We have changed our privacy policy. In addition, we use cookies on our website for various purposes. By continuing on our website, you consent to our use of cookies. You can learn about our practices by reading our privacy policy.
© 2016 Shmoop University, Inc. All rights reserved.
The Pearl

The Pearl


by John Steinbeck

The Pearl Theme of Primitivity

Don't make Kino angry. You wouldn't like him when he's angry.

The Pearl traces the transformation of man from a civilized being to his most primitive form: a scared, protective beast. This change is brought about by the threat of danger. Animalistic instinct takes over, and morality, laws, and order go by the wayside as man (in this case, our man Kino) faces kill-or-be-killed predicaments.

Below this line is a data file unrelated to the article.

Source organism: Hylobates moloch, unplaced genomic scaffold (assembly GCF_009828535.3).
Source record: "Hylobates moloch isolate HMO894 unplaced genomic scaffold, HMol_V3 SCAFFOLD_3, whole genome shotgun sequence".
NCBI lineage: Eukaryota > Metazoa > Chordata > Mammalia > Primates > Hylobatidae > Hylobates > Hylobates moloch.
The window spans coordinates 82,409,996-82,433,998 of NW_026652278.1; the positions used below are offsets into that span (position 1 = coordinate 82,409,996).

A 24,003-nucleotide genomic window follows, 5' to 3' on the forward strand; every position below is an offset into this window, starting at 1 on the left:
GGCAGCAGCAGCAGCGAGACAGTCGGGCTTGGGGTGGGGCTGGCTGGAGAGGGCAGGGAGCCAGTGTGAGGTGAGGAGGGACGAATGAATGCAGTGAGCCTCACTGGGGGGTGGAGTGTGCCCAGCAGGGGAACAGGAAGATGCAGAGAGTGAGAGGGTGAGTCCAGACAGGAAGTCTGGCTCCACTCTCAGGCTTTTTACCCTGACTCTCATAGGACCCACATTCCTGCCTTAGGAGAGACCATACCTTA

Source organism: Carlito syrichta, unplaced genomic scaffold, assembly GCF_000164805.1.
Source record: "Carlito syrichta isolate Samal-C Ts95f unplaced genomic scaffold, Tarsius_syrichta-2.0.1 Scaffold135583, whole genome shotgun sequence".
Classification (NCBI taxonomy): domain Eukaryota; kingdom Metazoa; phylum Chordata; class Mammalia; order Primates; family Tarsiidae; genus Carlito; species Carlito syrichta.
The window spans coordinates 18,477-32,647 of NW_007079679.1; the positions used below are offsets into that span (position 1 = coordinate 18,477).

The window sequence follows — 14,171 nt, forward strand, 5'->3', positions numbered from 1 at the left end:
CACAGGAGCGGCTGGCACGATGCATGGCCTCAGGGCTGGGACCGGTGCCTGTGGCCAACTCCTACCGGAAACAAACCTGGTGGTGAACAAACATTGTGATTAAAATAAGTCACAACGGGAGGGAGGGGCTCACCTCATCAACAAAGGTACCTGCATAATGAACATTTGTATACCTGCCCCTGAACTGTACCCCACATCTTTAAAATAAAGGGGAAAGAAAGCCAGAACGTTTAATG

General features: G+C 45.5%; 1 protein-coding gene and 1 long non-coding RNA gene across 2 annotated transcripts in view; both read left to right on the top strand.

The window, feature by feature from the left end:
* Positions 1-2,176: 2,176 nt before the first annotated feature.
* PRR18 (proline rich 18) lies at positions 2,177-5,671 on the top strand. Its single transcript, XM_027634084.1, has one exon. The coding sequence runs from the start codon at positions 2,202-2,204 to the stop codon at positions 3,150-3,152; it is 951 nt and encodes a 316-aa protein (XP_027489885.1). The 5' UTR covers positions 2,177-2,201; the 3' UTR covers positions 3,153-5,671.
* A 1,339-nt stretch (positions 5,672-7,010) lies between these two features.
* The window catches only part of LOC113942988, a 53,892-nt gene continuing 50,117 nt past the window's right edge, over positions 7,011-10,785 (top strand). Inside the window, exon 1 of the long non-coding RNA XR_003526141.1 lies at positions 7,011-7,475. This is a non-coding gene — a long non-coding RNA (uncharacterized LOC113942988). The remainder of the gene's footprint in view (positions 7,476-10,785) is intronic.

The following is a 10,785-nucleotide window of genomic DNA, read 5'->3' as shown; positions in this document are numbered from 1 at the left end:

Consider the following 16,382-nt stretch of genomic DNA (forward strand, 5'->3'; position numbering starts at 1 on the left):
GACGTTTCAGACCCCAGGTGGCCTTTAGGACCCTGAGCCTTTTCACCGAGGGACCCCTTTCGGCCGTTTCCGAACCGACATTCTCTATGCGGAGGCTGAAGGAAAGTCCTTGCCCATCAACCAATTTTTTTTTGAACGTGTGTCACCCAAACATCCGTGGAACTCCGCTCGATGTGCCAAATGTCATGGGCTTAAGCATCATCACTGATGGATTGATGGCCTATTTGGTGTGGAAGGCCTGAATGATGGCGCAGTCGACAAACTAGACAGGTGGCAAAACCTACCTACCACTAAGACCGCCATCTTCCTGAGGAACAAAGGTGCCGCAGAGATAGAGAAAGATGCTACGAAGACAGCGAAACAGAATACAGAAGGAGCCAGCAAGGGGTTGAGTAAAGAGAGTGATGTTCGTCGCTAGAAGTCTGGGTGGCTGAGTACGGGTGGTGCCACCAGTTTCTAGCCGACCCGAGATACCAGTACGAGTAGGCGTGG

Questions About Primitivity

  1. Is Kino justified in killing the trackers because of the extremity of his situation?
  2. Why does Kino seem to resort to animalistic behavior, yet Juana doesn’t? Or you could argue that she does, too.
  3. Is Kino’s transformation to a more primitive form a sign of his advancement or degeneration?

Chew on This

Try on an opinion or two, start a debate, or play the devil’s advocate.

The Pearl argues that, at his core, man is simply an animal.

People who Shmooped this also Shmooped...